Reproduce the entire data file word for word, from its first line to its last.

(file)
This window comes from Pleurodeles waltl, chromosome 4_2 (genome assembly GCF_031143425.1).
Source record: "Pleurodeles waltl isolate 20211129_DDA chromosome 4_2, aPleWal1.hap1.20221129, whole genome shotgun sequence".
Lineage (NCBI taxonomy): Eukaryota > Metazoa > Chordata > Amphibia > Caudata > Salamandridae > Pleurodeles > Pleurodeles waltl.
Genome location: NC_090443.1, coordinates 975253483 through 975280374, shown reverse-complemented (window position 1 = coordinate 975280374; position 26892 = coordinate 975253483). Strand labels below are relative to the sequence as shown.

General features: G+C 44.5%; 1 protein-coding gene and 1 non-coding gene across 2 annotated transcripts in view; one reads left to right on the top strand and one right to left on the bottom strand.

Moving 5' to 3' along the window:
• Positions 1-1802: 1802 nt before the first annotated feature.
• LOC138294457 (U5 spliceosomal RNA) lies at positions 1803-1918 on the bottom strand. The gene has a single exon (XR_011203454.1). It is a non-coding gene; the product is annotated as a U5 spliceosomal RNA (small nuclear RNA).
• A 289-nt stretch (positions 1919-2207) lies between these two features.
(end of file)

This window comes from Pleurodeles waltl, chromosome 4_2 (genome assembly GCF_031143425.1).
Source record: "Pleurodeles waltl isolate 20211129_DDA chromosome 4_2, aPleWal1.hap1.20221129, whole genome shotgun sequence".
Lineage (NCBI taxonomy): Eukaryota > Metazoa > Chordata > Amphibia > Caudata > Salamandridae > Pleurodeles > Pleurodeles waltl.
Genome location: NC_090443.1, coordinates 975253483 through 975280374, shown reverse-complemented (window position 1 = coordinate 975280374; position 26892 = coordinate 975253483). Strand labels below are relative to the sequence as shown.

General features: G+C 44.5%; 1 protein-coding gene and 1 non-coding gene across 2 annotated transcripts in view; one reads left to right on the top strand and one right to left on the bottom strand.

Moving 5' to 3' along the window:
• Positions 1-1802: 1802 nt before the first annotated feature.
• LOC138294457 (U5 spliceosomal RNA) lies at positions 1803-1918 on the bottom strand. The gene has a single exon (XR_011203454.1). It is a non-coding gene; the product is annotated as a U5 spliceosomal RNA (small nuclear RNA).
• A 289-nt stretch (positions 1919-2207) lies between these two features.